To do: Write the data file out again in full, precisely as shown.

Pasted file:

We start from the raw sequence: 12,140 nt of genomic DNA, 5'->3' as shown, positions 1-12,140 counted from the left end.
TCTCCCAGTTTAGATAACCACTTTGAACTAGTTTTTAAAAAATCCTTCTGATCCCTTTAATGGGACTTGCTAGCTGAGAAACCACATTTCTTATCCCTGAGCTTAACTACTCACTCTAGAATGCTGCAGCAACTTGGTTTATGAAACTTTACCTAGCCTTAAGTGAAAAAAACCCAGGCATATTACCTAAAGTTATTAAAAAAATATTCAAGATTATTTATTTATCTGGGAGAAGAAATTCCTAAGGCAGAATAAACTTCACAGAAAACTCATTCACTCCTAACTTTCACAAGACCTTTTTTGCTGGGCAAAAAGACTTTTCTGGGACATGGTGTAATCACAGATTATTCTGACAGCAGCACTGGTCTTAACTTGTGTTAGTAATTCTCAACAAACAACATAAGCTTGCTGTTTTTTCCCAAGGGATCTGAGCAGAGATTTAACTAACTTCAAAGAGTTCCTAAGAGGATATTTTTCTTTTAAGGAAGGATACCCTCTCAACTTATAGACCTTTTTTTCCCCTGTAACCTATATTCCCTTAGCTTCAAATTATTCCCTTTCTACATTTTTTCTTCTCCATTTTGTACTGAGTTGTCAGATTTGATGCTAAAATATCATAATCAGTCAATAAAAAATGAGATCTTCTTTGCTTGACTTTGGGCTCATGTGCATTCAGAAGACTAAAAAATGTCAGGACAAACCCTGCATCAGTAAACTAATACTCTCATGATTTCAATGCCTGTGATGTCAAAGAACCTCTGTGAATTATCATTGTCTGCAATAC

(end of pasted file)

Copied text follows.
We start from the raw sequence: 12,140 nt of genomic DNA, 5'->3' as shown, positions 1-12,140 counted from the left end.
TCTCCCAGTTTAGATAACCACTTTGAACTAGTTTTTAAAAAATCCTTCTGATCCCTTTAATGGGACTTGCTAGCTGAGAAACCACATTTCTTATCCCTGAGCTTAACTACTCACTCTAGAATGCTGCAGCAACTTGGTTTATGAAACTTTACCTAGCCTTAAGTGAAAAAAACCCAGGCATATTACCTAAAGTTATTAAAAAAATATTCAAGATTATTTATTTATCTGGGAGAAGAAATTCCTAAGGCAGAATAAACTTCACAGAAAACTCATTCACTCCTAACTTTCACAAGACCTTTTTTGCTGGGCAAAAAGACTTTTCTGGGACATGGTGTAATCACAGATTATTCTGACAGCAGCACTGGTCTTAACTTGTGTTAGTAATTCTCAACAAACAACATAAGCTTGCTGTTTTTTCCCAAGGGATCTGAGCAGAGATTTAACTAACTTCAAAGAGTTCCTAAGAGGATATTTTTCTTTTAAGGAAGGATACCCTCTCAACTTATAGACCTTTTTTTCCCCTGTAACCTATATTCCCTTAGCTTCAAATTATTCCCTTTCTACATTTTTTCTTCTCCATTTTGTACTGAGTTGTCAGATTTGATGCTAAAATATCATAATCAGTCAATAAAAAATGAGATCTTCTTTGCTTGACTTTGGGCTCATGTGCATTCAGAAGACTAAAAAATGTCAGGACAAACCCTGCATCAGTAAACTAATACTCTCATGATTTCAATGCCTGTGATGTCAAAGAACCTCTGTGAATTATCATTGTCTGCAATAC